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Stavropoleos Psalmodic Group

In the church of Stavropoleos monastery we chant in different manner from most of the Romanian churches. We chant differently, yet nothing else but traditional church music. Chants are very much alike – sometimes, the very same – the ones included in The Yellow Book or Book of Hymns for our Lord’s Resurrection (standard version), which chanters singing on the kliros [the choir section in Orthodox Church] usually make use of. It is natural to be so, since all these are deeply rooted in the chants of Romanian psalm singers from the 19th century: Hieromonk Macarie, Anton Pann, Dimitrie Suceveanu. There are several joint aspects with compositions for several voices, written for the Liturgy.

The chant of Stavropoleos monastery is Byzantine music. Specialists usually name it neo-byzantine or traditional byzantine music in order to avoid controversy with regard to the Byzantine area or the Byzantine Empire. Chanting is monophonic, being accompanied by a drone note, a sound extended in duration, called ison. Ison is not really a second voice but a prop for the chanting, a background intended to outline its sound contour. Sometimes the ison can be “held” on the same sound all along the melody of a hymn. Most often, it changes in line with the progress of the melody.

We sing Byzantine music for it best suits community prayer. This is the liturgical music, preserved by the tradition of the Church. We preserve tradition, and we sing compositions made by Hieromonk Macarie and Schimonk Nectarie, but also Greek chants translated into Romanian or composed by contemporary singers. We chant the simple troparia together, and the choir sings the other liturgical hymns, which require advanced music knowledge. Our endeavour is to chant the music with great deliberation in order to get people closer to God and the chant thus becomes a sacrifice of praise and thanksgiving to God.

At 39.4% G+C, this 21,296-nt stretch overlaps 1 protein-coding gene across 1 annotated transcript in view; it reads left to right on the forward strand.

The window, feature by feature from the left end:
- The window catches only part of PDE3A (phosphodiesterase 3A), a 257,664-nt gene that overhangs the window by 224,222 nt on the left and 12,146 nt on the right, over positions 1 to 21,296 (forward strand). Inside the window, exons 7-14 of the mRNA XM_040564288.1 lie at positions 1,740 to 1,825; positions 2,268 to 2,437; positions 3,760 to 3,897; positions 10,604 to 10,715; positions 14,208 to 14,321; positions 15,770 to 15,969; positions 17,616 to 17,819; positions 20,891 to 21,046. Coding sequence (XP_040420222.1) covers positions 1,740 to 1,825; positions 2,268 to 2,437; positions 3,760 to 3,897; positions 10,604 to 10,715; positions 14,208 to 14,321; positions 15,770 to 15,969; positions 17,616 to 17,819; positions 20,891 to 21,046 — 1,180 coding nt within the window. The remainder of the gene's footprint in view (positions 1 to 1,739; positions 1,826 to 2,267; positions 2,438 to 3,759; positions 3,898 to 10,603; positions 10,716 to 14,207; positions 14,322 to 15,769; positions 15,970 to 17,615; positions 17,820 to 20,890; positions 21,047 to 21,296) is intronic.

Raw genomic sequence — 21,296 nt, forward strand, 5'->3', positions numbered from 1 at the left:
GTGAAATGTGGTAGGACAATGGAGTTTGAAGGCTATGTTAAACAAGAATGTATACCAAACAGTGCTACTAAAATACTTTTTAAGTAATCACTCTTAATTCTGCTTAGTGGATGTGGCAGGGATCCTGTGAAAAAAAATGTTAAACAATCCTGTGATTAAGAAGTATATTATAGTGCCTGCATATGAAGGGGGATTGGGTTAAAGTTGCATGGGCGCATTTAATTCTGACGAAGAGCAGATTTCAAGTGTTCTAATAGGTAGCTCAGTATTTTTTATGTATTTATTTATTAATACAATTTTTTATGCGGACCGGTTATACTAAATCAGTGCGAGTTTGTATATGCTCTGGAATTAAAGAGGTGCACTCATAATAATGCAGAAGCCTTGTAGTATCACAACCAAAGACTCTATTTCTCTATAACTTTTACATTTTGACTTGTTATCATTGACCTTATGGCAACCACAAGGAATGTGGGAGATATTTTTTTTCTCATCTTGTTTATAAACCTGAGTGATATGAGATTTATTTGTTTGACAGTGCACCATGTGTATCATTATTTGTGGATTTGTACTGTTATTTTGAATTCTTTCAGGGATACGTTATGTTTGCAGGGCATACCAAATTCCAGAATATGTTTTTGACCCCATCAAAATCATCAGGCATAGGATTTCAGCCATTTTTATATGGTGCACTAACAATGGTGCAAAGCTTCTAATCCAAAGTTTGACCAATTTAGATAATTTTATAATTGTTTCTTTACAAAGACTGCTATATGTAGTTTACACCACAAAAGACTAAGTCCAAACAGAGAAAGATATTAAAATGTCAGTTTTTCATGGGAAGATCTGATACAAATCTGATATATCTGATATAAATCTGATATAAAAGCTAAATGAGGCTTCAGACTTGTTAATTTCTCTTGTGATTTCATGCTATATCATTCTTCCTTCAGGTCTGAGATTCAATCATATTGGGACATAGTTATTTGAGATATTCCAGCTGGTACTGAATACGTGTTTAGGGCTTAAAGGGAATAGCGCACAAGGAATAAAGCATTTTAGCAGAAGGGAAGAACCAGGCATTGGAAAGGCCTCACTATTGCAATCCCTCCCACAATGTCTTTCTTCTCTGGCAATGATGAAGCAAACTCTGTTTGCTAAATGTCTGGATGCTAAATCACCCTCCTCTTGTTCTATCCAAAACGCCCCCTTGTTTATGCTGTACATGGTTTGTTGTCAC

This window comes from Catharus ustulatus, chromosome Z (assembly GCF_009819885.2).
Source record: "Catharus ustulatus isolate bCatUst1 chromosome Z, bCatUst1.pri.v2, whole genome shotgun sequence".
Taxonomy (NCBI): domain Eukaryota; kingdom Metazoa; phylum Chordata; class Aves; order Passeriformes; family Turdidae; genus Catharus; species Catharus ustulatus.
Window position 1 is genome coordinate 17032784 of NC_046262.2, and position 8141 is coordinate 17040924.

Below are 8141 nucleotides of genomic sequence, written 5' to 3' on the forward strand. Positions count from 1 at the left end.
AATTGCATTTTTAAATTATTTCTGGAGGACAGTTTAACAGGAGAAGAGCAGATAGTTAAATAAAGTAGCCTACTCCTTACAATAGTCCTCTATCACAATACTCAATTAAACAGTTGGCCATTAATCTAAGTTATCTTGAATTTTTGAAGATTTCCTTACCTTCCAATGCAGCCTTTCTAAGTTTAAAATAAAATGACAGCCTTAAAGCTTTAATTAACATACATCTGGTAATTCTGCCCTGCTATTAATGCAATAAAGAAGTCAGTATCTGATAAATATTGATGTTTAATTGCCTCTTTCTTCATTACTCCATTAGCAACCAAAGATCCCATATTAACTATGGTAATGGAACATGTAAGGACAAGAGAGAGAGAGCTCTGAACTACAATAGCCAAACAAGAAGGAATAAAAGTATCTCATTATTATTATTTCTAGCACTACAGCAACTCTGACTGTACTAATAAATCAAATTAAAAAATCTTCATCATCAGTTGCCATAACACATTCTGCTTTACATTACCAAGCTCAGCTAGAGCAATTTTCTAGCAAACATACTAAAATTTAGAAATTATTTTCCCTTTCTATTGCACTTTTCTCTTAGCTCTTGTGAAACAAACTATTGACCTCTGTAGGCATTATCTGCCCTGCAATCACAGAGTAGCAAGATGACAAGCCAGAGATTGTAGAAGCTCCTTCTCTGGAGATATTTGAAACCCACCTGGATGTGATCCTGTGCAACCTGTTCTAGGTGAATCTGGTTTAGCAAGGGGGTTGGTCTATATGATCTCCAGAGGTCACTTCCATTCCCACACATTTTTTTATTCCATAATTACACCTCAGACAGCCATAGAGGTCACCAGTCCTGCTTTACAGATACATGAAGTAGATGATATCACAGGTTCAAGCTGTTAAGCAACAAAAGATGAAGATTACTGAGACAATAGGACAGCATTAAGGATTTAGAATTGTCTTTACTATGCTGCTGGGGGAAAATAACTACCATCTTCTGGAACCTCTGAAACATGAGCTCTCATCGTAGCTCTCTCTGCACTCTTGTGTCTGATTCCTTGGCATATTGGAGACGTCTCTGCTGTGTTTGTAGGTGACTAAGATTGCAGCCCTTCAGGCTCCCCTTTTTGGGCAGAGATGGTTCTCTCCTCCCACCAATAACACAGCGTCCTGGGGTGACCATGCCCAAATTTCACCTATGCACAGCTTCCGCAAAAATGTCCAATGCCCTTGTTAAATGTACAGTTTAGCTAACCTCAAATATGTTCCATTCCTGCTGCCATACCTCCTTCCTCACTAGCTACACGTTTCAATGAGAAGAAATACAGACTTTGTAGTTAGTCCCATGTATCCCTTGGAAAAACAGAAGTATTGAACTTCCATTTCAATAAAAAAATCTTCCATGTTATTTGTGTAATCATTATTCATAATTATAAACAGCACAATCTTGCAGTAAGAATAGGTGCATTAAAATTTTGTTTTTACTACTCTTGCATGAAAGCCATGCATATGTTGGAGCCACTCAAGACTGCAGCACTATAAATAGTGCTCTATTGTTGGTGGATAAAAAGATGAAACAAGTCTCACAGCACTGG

At the beginning of 1992 there were three chanters gathering on the kliros: students Gabriel Oprea and Marian Fartat (nowadays ordained), and painter Paul Gherasim. Gradually the number of chanters increased and the kliros became too small. The church became too small as well, as many of us come to Stavropoleos due to its church music. The kliros has grown not only in number but it also has enriched the beauty of singing.

In December 1992 Vespers, the Evening Service was recorded at Stavropoleos and it was edited the next year by the Romanian Peasant Museum, in Ethnophonie series. In 1994, the chanters singing on the kliros founded Stavropoleos Psalmodic Group, which promoted the Byzantine traditional music they are chanting in the church. They had concerts in the largest cities of Romania, accompanying Father Justin to conferences. They sang at the Patriarchal Palace in Bucharest, in Austria and Cyprus, at the International Congress of Musicology in Timisoara and the Festival of Sacred Music in Czestochowa (Poland), in France, Italy, Germany, at Glas Pecerska Festival (Ukraine), even in the United States and Japan, popularizing the sounds of monodic music.